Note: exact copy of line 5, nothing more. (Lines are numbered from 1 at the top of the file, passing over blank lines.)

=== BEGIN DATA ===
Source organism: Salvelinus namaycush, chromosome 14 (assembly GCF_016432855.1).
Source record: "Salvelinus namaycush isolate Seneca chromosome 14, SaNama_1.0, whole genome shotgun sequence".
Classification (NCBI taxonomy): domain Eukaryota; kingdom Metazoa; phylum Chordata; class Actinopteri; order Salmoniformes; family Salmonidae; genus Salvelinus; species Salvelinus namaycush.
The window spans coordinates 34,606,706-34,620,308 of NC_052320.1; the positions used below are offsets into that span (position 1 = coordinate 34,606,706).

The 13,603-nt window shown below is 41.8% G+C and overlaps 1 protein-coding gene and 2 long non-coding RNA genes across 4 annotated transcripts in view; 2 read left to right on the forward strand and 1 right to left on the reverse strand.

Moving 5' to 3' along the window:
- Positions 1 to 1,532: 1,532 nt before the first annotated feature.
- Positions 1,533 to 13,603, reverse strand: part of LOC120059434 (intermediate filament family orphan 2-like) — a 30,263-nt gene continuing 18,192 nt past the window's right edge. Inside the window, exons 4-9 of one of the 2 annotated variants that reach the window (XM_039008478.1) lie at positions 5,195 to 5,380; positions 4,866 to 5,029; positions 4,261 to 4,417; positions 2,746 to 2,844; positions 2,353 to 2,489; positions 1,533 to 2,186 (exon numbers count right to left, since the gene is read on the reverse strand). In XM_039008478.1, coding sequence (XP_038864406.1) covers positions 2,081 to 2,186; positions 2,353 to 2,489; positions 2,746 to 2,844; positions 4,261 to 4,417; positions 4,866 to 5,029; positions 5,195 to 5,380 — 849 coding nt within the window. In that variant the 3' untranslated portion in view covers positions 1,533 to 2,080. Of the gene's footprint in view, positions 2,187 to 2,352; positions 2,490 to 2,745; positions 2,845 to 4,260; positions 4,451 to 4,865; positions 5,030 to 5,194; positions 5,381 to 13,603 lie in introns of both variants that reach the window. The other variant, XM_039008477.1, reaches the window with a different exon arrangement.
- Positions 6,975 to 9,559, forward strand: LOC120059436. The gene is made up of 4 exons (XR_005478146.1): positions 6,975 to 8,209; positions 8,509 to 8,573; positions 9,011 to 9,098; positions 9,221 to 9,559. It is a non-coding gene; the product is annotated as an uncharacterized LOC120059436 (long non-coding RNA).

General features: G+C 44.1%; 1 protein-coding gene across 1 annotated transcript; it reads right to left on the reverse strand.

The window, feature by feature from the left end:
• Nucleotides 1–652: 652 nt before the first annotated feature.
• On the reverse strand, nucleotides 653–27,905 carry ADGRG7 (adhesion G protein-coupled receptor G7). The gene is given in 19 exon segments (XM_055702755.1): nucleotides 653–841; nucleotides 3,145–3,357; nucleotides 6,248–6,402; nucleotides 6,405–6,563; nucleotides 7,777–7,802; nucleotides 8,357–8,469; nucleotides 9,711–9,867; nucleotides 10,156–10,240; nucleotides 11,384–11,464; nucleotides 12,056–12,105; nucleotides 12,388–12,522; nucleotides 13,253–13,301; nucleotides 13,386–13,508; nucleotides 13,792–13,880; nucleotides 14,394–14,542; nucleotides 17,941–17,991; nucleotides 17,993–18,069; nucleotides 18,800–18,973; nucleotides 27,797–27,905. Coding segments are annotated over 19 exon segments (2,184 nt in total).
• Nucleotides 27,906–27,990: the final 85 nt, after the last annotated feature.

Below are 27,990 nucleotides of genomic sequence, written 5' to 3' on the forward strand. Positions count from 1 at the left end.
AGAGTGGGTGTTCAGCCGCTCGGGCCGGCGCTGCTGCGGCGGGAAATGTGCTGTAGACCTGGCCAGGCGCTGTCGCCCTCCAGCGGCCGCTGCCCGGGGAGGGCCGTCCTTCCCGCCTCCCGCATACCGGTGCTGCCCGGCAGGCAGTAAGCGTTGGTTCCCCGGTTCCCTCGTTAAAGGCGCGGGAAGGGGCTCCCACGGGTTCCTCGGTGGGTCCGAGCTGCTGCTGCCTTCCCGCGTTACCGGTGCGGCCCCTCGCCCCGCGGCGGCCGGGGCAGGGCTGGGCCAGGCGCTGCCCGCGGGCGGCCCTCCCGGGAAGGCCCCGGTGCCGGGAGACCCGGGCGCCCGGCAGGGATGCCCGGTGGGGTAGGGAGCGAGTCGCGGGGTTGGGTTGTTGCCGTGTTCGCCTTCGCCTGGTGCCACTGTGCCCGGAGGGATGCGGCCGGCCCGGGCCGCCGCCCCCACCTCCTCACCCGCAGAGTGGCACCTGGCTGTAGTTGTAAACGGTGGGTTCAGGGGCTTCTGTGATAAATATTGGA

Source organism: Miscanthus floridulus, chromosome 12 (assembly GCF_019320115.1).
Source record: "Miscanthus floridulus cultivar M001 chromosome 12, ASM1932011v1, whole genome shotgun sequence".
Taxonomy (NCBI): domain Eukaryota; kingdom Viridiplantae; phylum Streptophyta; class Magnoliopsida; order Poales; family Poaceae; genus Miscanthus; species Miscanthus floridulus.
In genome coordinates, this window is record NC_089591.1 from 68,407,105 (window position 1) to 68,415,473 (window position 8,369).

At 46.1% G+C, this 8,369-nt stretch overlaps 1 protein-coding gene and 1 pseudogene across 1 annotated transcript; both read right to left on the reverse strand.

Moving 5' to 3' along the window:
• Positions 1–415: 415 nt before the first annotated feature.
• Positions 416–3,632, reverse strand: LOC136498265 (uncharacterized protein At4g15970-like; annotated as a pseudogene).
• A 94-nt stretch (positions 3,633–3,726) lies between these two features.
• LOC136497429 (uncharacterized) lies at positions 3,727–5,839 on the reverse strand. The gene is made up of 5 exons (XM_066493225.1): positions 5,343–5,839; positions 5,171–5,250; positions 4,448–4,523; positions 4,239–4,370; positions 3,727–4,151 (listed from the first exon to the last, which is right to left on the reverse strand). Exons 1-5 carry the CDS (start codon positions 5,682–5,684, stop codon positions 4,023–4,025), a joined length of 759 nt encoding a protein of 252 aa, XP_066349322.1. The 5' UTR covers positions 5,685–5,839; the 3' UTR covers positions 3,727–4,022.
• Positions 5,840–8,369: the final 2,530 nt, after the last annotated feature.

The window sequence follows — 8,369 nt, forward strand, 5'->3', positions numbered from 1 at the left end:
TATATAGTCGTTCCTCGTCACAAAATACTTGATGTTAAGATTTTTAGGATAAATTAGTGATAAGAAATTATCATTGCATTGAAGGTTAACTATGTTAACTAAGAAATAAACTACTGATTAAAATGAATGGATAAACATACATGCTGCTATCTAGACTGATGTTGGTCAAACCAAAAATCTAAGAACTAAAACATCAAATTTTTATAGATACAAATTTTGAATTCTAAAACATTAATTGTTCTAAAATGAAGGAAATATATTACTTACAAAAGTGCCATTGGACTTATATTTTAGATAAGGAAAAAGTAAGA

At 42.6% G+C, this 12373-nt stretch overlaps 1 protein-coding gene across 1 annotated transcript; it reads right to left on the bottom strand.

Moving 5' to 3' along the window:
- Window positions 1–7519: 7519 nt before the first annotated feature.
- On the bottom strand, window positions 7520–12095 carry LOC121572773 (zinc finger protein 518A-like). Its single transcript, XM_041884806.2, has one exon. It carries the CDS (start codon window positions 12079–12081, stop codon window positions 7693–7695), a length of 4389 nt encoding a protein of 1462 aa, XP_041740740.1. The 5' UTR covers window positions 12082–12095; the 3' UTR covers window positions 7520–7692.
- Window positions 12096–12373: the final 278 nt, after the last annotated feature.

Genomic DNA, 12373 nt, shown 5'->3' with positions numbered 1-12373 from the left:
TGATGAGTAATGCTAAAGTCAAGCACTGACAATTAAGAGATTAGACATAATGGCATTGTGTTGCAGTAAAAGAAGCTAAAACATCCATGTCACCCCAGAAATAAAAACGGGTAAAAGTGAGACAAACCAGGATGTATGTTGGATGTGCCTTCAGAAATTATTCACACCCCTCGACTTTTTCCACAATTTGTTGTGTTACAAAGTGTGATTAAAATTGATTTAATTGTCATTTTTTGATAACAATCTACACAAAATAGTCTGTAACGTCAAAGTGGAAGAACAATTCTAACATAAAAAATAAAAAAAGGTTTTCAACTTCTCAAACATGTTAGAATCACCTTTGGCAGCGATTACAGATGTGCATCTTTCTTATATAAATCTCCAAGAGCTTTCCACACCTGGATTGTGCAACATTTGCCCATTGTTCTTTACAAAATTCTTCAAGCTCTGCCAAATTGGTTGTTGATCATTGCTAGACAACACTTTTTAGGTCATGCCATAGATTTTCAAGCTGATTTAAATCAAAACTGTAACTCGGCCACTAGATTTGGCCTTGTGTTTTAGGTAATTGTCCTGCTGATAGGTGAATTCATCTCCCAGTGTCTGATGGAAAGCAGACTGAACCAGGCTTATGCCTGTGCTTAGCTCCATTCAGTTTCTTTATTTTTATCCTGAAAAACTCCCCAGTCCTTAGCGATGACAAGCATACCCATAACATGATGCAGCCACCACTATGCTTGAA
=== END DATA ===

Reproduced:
The 13,603-nt window shown below is 41.8% G+C and overlaps 1 protein-coding gene and 2 long non-coding RNA genes across 4 annotated transcripts in view; 2 read left to right on the forward strand and 1 right to left on the reverse strand.